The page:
Social and Animal Welfare
Land-grant colleges, such as the University of Minnesota, have a research mission to promote animal, human, and environmental health. By providing research funding to multiple colleges throughout the University, MAES funds research in both animal and social sciences. Significantly, the University's unique urban location allows for research studies that would be impossible for many other land-grant institutions.
For information on the latest social and animal welfare research please visit the features and impacts page.
Veterinary Medicine and Animal Welfare
Often Vet Med and Animal Science researchers work in hand-in-hand to protect consumers, producers, and agriculture animals. From researching emerging farm animal diseases to developing treatments for family pets, University scientists are on the cutting edge of veterinary and animal welfare issues.
Housing and Family Life
The U of M’s unique metropolitan location makes it an ideal place to study urban and affordable housing. Social science researchers are taking a close look at families and how everything from finances to divorce affects today's family unit.
Education and Healthy Living
From food safety and childhood obesity to economic education and the STEM Education Center, University researchers are committed to educating people throughout the world on how to live healthier, happier lives.
Abimbola Asojo, Denise Guerin, Carin Martin and their team have developed a self-administered and internet-based questionnaire that provides a quantitative analysis of occupants' satisfaction with their surroundings called the sustainable post-occupancy evaluation survey (SPOES),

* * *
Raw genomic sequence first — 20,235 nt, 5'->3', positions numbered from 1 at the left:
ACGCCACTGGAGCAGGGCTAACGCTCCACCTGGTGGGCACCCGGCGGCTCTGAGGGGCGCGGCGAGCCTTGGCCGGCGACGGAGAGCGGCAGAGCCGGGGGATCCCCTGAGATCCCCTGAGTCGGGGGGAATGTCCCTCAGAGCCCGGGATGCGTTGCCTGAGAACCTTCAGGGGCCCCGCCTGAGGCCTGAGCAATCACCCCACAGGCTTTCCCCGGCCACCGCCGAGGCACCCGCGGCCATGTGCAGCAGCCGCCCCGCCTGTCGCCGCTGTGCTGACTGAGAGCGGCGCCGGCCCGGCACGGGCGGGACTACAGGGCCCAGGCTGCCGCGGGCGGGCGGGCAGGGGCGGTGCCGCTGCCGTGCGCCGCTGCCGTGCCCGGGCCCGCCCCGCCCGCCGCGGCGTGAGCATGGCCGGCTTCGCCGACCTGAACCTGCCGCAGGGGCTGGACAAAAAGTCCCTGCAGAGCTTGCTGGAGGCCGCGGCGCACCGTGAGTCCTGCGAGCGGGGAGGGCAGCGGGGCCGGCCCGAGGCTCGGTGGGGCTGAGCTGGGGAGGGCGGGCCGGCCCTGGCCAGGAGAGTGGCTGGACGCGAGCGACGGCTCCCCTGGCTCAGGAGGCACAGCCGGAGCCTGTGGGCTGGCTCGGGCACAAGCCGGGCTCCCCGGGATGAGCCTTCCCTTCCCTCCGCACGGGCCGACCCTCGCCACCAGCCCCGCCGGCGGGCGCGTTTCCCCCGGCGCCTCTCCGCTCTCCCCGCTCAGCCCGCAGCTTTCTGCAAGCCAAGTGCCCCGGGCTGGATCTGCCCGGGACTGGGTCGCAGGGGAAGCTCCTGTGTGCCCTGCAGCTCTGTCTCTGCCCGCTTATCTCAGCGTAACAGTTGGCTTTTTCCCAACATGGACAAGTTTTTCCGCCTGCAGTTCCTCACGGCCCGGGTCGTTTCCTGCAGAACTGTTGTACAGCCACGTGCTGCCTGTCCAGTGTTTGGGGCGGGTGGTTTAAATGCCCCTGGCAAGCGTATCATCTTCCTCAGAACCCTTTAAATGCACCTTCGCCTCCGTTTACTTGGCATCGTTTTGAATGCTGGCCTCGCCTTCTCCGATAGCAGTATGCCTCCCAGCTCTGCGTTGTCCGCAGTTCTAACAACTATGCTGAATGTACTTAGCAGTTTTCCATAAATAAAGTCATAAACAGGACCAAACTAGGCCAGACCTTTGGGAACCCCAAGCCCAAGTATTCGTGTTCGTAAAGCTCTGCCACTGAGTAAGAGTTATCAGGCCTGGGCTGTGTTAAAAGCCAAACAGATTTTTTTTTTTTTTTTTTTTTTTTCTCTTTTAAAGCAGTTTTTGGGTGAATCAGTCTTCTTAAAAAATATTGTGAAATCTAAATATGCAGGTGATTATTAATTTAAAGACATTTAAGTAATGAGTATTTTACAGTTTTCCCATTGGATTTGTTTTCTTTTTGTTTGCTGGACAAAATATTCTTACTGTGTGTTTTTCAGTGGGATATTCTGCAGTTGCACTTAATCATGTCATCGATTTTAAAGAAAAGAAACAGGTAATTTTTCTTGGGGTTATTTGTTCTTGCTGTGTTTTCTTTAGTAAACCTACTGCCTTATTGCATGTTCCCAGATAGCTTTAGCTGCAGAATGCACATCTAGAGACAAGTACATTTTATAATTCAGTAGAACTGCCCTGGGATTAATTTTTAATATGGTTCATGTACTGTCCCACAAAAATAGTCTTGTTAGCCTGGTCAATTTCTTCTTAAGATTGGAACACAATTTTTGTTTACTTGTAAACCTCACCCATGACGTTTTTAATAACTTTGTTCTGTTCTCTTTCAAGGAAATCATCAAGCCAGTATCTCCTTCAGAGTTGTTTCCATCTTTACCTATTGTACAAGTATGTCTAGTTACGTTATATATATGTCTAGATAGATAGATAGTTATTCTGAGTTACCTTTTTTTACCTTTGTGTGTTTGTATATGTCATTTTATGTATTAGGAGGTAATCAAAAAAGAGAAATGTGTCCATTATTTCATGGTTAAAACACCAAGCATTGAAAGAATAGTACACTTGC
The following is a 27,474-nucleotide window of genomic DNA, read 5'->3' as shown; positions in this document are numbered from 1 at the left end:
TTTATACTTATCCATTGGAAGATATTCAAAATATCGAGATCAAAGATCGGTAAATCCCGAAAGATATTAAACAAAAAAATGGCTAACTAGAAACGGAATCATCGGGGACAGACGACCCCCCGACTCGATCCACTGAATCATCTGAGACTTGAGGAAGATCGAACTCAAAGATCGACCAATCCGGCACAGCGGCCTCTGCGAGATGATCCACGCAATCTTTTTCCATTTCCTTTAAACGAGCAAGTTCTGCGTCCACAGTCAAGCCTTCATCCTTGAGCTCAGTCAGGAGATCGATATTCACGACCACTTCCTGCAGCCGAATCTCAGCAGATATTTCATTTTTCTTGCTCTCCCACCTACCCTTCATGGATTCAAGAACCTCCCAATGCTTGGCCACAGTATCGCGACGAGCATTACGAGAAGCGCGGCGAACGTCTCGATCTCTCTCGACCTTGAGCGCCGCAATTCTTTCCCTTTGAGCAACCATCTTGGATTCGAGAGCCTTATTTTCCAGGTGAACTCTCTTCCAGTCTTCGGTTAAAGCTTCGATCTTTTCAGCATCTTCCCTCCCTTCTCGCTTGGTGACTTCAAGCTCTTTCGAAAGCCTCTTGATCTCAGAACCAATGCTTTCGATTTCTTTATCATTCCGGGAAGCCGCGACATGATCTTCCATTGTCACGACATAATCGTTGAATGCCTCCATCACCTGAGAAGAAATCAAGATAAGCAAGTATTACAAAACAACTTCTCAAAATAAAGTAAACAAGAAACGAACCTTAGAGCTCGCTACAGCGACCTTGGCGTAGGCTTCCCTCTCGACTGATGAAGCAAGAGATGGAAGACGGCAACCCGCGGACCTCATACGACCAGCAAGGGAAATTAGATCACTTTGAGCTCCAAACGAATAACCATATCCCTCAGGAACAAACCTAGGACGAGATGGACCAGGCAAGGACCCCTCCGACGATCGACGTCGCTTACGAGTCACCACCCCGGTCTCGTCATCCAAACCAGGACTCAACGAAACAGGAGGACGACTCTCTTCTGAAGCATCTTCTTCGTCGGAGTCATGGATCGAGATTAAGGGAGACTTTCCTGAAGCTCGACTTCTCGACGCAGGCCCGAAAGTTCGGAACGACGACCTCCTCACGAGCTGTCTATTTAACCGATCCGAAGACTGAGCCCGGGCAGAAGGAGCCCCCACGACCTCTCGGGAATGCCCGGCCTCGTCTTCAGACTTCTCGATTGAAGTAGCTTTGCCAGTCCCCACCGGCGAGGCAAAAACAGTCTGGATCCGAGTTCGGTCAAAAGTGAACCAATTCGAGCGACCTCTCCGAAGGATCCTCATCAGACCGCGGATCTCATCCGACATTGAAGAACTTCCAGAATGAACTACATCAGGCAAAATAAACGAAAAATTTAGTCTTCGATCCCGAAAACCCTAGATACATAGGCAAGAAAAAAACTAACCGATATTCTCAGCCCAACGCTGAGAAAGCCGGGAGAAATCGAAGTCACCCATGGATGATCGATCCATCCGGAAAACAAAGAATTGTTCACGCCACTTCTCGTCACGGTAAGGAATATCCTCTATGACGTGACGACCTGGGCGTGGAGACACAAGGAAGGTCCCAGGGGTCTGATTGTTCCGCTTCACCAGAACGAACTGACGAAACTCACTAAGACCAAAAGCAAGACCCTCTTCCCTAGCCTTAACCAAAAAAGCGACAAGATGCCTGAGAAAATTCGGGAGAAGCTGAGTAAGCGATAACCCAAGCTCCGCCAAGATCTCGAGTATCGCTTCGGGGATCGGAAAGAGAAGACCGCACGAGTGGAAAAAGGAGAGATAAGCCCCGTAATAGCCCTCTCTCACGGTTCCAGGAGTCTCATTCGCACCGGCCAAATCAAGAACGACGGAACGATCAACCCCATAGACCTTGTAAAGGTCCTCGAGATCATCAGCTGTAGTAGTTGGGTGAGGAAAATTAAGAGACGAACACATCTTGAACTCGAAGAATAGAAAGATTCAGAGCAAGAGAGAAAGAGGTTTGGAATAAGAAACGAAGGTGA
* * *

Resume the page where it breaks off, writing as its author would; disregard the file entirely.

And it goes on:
MAES supported research related to community vitality and public finance includes projects focused on the impact of publicly supported programs and built environments. A particular focus is placed on assisting rural communities in Minnesota, and internationally, be more prosperous and stable.
MAES supported research related to building healthy, strong families continued to focus on underserved populations and how new technologies are changing family dynamics and parenting. Some specific projects also address how finances can positively and negatively affect family dynamics. Here we provide an overview of research highlights from fiscal year 2018.